Release Date: Jun 25, 2013
Record label: Cómeme
Genre(s): Electronic, Techno, Club/Dance, Experimental Techno, Left-Field House
Chilean producer Matias Aguayo is a globalized musician in the truest sense. Aguayo’s sound is a rich melting pot of textures, sounds and rhythms informed by a long career travelling the world working at the progressive end of electronic music. Aguayo’s third album The Visitor is something a little different. It’s a slight stylistic step away from the techno-rooted sounds of his early work in Cologne as part of production duo’s Zimt and Closer Musik, as well as his first two solo albums released through Kompakt.
After 2008's slyly funny "Minimal" saw Matias Aguayo turning his back on the increasingly sterile world of minimal techno (which he'd inhabited as one half of Closer Musik), the Chilean producer seemed to find his own voice on 2009's Ay Ay Ay. Quite literally, given the album had him twisting his tongue over all manner of eccentric grooves, often letting it stray close to his cheek. And now, for the follow-up, Aguayo has found plenty of other people's voices, too.
2009’s ‘Ay Ay Ay’ revealed Chilean/German maverick Matias Aguayo as an adorably odd fish, bubbling through a psychedelic swamp of South American cumbia, proto-dance music, tropicália and post-punk’s odder corners. His profile raised further by ‘Ice Cream’, his collaboration with kindred freaks Battles, ‘The Visitor’ really stakes a claim. Right from the silly, scary opener ‘RRRR’, it’s daft, hypnotic, erotic, evil and unhinged all at once.
After the release of 2009's Ay Ay Ay, Matias Aguayo granted vocals to diverse tracks by Battles ("Ice Cream"), Discodeine ("Singular"), Daniel Maloso ("Right Kind"), and Baio ("Tanto"). He also knocked out a 12" for Kompakt and spent years assembling this, his third solo album, as he stopped in Argentina, Colombia, France, Mexico, and Germany to snare nearly 20 friends -- vocalists and percussionists -- for contributions. Issued on his Berlin-based Cómeme label, The Visitor is Aguayo's loosest, looniest, and most layered album.
On his first two solo releases (2005's Are You Really Lost? and 2009's Ay Ay Ay), Matias Aguayo experimented with his voice, building rhythmic techno tracks from verbal ticks, affects, yelps and oddball melodies. On The Visitor, the third full-length from the Chilean/German maximalist, Aguayo finally finds that sweet spot between his latest ventures into rhythmic phrasing and his early microhouse beginnings as one half of Closer Musik. Working with a number of collaborators, most notably Deadbeat, who helped mix the album's 12 tracks, The Visitor comes off as much leaner and more heavily structured than his earlier material.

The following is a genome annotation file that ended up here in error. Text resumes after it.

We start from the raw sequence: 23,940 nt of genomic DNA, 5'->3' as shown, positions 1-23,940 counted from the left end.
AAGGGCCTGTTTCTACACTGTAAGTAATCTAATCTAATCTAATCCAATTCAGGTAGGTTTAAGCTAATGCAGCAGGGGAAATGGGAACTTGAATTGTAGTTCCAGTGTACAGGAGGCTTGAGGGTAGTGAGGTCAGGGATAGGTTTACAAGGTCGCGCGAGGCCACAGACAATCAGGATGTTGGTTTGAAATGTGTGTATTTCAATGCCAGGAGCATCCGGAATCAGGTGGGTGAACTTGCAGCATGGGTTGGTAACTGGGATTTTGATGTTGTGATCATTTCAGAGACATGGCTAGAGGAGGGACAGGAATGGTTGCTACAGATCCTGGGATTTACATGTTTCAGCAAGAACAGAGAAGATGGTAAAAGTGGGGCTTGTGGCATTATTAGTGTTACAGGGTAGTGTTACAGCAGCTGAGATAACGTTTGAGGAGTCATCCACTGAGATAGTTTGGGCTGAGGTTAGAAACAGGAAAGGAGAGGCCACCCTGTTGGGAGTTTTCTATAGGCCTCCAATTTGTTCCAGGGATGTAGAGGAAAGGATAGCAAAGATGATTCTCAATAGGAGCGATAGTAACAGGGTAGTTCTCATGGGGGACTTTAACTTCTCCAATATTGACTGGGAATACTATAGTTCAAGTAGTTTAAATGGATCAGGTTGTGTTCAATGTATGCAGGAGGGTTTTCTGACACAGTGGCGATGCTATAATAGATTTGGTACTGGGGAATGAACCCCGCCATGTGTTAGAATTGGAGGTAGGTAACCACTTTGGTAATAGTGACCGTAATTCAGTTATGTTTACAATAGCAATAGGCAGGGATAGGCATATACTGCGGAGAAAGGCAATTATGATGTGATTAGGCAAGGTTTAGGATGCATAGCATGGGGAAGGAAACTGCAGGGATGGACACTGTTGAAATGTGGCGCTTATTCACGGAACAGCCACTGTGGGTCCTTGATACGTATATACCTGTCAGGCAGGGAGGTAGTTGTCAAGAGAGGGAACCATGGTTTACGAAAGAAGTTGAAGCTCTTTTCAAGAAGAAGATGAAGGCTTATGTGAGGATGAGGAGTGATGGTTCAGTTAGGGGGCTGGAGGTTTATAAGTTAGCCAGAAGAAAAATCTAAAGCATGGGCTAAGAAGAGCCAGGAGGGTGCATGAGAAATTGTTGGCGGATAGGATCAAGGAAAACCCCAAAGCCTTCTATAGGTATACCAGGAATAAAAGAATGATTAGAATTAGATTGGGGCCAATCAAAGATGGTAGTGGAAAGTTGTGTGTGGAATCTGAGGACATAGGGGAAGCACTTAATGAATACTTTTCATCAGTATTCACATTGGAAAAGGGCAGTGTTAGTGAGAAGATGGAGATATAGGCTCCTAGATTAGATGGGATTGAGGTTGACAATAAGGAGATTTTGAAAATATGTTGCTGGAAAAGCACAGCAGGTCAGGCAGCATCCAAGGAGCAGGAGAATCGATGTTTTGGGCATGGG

Chilean-German producer Matias Aguayo's watershed rejection of minimal techno – the mischievously mocking Minimal – is now five years old, but it still feels as though he's reiterating the point. Subsequent releases have been pointedly playful – and The Visitor, Aguayo's third solo album, finds him once again using manic percussion and comic voices to underline his music's humour and personality. It's a significant improvement on 2009's Ay Ay Ay: rather than wackiness for the sake of it, Aguayo's integration of Latin rhythms and cacophony of vocal stylings – chants, raps, spoken word, purrs, growls – capture something of the spontaneous spirit of his BumBumBox street raves.
He is 40 now, but Chilean-born, German-raised guerrilla rave instigator Matias Aguayo is a classic nomad. At home everywhere and nowhere, the techno producer's third album under his own name is The Visitor, a post-digital block party full of computer music whose Latinate rhythms and rolled Rs don't conform to grid or template. Half-sung, half-rapped in Spanish and English, Una Fiesta Diferente illustrates how Aguayo's dancefloor nous can effortlessly give rise to a pop tune.
Matias Aguayo has always been a goof, the type of jump-on-the-table artist who's having way more fun than you. He depends on this persona for his scatterbrained takes on house and electro; it takes more than a little charm and panache to get someone up on that table with you. So it's problematic that it feels like Aguayo's laboring for long stretches of his third album, The Visitor.